According to Lebanon’s consolidated commercial banks’ balance sheet, total assets decreased by 13.26%, year-to-date (y-t-d), to stand at $188.04B in December 2020. The resources of the Lebanese banks are tightly intertwined with the sovereign, with most of their assets placed with the central bank. In turn, declining confidence in the economy has been raising the depositor’s fear of losing their savings, which imposed a heavy toll on the balance sheets of banks and Lebanon’s central bank.
In details, resident customers’ deposits (which grasp 58.62% of total liabilities) decreased since the start of the year by 11.83% to $110.2B in December 2020, with deposits in LBP and in foreign currencies declining by 29.13% and 5.24% to $24.43B and $85.81B, respectively.
As for Non-resident customers’ deposits (14.55% of total liabilities), they retreated by 15.71% and totaled $27.35B over the same period on the back of drops in deposits in LBP and in foreign currencies by 28.11% and 14.39% to $2.26B and $25.09B, respectively. As such, the dollarization ratio for private sector deposits increased from 76.02% in December 2019 to 80.37% in December 2020.
On the assets side, Reserves (constituting 59.31% of total assets) recorded a y-t-d decline of 5.65% to settle at $111.53B in December 2020. Deposits with the central bank (BDL) (99.01% of total reserves) witnessed a y-t-d drop of 6.19% to reach $110.43B. It is worth mentioning that starting December 2019 (and according to the offsetting criteria in IAS 32 “Financial Instruments: Presentation”), banks have offset their loans taken from BDL in LBP with their corresponding placements at BDL in LBP carrying the same maturities.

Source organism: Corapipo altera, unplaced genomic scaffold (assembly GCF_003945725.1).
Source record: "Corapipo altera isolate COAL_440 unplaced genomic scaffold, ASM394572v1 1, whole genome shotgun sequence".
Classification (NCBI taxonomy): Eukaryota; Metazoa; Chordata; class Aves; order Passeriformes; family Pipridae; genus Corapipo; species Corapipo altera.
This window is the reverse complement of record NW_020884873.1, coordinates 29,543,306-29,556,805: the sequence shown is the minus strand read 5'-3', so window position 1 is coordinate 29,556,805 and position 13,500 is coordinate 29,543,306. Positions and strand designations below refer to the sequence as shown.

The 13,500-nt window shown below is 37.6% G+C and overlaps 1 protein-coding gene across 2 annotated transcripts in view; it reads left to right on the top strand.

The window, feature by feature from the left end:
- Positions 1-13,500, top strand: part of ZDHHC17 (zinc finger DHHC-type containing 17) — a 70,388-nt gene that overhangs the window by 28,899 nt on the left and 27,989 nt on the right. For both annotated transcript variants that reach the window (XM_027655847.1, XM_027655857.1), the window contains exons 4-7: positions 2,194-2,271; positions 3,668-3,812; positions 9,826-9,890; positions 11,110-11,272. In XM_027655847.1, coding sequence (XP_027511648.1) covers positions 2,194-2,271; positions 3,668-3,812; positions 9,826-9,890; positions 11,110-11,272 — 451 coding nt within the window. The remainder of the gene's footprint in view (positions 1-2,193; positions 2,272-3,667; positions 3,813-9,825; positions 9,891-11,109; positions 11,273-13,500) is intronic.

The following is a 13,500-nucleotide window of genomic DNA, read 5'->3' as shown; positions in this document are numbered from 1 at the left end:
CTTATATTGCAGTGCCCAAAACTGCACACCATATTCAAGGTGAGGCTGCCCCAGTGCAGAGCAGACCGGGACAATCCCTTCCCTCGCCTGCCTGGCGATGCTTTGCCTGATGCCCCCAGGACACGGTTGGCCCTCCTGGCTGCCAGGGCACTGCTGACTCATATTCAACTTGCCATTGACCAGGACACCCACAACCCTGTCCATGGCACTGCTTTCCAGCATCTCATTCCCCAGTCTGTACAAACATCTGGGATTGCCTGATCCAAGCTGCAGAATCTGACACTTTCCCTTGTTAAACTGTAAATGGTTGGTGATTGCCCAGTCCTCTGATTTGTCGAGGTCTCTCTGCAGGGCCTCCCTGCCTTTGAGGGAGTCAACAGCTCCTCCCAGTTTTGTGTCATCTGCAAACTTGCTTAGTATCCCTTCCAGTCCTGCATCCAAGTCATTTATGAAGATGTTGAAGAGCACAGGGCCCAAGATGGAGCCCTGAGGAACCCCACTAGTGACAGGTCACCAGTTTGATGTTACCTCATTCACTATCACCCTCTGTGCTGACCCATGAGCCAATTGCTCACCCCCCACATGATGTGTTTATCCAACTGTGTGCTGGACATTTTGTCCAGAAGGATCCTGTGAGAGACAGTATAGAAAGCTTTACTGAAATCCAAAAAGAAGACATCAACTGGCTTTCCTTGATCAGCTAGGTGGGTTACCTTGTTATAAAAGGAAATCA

Meanwhile, Claims on resident customers (16.89% of total assets) shrank by 27.66%, to stand at $31.77B in December 2020. The drop in the loans portfolio followed the early settlement of some loans from related customers’ deposits through a netting process in fear of a haircut on deposits or a formal devaluation of the currency. Moreover, Resident Securities portfolio (11.95% of total assets) declined by 25.25% during the year to stand at $22.46B. Specifically, the subscriptions in T-bills in LBP and in Eurobonds recorded declines of 21.77% and 32.02% to reach $11.45B and $9.39B, respectively in December 2020. In addition, claims on non-resident financial sector dropped by 30.31% since the start of the year to record $4.72B in December 2020.
With the end of February approaching, panic is bubbling on social media over which banks might be liquidated in case they failed to comply with the central bank requirement of increasing their capital by 20%. So far, rescues funding from the IMF and other countries have not come through due to the lack of implementing the austerity plan and the restructuring of debt, in addition to formal capital controls and the elimination of Lebanon’s multiple currency exchange rates.
The challenges are difficult but we have a history of resilience and we will adapt to the new situation. Nevertheless, almost all banks have abided by the increase in capital, however, bankers are expecting that the central bank will extend the notice period due to little hope of attracting fresh investments.
Commercial Banks Assets and Residents Customer Deposits by December ($B)
Source: BDL, BLOMINVEST.